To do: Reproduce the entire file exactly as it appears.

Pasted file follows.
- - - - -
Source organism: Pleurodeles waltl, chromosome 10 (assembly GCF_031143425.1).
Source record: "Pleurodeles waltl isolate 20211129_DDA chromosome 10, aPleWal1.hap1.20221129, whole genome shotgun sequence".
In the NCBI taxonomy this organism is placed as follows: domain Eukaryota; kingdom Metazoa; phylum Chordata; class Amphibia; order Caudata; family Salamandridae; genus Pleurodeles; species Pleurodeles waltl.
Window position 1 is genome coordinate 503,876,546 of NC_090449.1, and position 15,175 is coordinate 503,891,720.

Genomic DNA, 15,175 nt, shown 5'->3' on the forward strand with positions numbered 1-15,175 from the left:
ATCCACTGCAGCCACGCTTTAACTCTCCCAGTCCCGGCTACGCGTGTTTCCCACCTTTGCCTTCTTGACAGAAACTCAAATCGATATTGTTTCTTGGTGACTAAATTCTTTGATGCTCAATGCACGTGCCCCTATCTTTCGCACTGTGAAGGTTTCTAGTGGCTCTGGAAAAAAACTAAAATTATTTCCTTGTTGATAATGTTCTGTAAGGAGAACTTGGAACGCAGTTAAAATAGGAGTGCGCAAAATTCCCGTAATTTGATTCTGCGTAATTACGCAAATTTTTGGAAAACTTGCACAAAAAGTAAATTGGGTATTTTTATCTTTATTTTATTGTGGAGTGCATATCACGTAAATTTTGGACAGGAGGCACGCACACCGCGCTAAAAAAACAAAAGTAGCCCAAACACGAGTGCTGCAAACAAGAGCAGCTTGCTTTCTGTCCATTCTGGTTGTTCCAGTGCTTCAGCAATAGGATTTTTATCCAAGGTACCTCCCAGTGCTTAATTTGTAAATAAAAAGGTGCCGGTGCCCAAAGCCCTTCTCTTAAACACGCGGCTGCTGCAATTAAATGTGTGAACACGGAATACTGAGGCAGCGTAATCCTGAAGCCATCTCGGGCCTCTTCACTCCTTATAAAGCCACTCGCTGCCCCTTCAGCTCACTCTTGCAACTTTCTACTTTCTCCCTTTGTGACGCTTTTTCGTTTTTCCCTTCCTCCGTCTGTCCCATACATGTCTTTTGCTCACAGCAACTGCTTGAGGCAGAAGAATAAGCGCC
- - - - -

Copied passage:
Source organism: Pleurodeles waltl, chromosome 10 (assembly GCF_031143425.1).
Source record: "Pleurodeles waltl isolate 20211129_DDA chromosome 10, aPleWal1.hap1.20221129, whole genome shotgun sequence".
In the NCBI taxonomy this organism is placed as follows: domain Eukaryota; kingdom Metazoa; phylum Chordata; class Amphibia; order Caudata; family Salamandridae; genus Pleurodeles; species Pleurodeles waltl.
Window position 1 is genome coordinate 503,876,546 of NC_090449.1, and position 15,175 is coordinate 503,891,720.

Genomic DNA, 15,175 nt, shown 5'->3' on the forward strand with positions numbered 1-15,175 from the left:
ATCCACTGCAGCCACGCTTTAACTCTCCCAGTCCCGGCTACGCGTGTTTCCCACCTTTGCCTTCTTGACAGAAACTCAAATCGATATTGTTTCTTGGTGACTAAATTCTTTGATGCTCAATGCACGTGCCCCTATCTTTCGCACTGTGAAGGTTTCTAGTGGCTCTGGAAAAAAACTAAAATTATTTCCTTGTTGATAATGTTCTGTAAGGAGAACTTGGAACGCAGTTAAAATAGGAGTGCGCAAAATTCCCGTAATTTGATTCTGCGTAATTACGCAAATTTTTGGAAAACTTGCACAAAAAGTAAATTGGGTATTTTTATCTTTATTTTATTGTGGAGTGCATATCACGTAAATTTTGGACAGGAGGCACGCACACCGCGCTAAAAAAACAAAAGTAGCCCAAACACGAGTGCTGCAAACAAGAGCAGCTTGCTTTCTGTCCATTCTGGTTGTTCCAGTGCTTCAGCAATAGGATTTTTATCCAAGGTACCTCCCAGTGCTTAATTTGTAAATAAAAAGGTGCCGGTGCCCAAAGCCCTTCTCTTAAACACGCGGCTGCTGCAATTAAATGTGTGAACACGGAATACTGAGGCAGCGTAATCCTGAAGCCATCTCGGGCCTCTTCACTCCTTATAAAGCCACTCGCTGCCCCTTCAGCTCACTCTTGCAACTTTCTACTTTCTCCCTTTGTGACGCTTTTTCGTTTTTCCCTTCCTCCGTCTGTCCCATACATGTCTTTTGCTCACAGCAACTGCTTGAGGCAGAAGAATAAGCGCC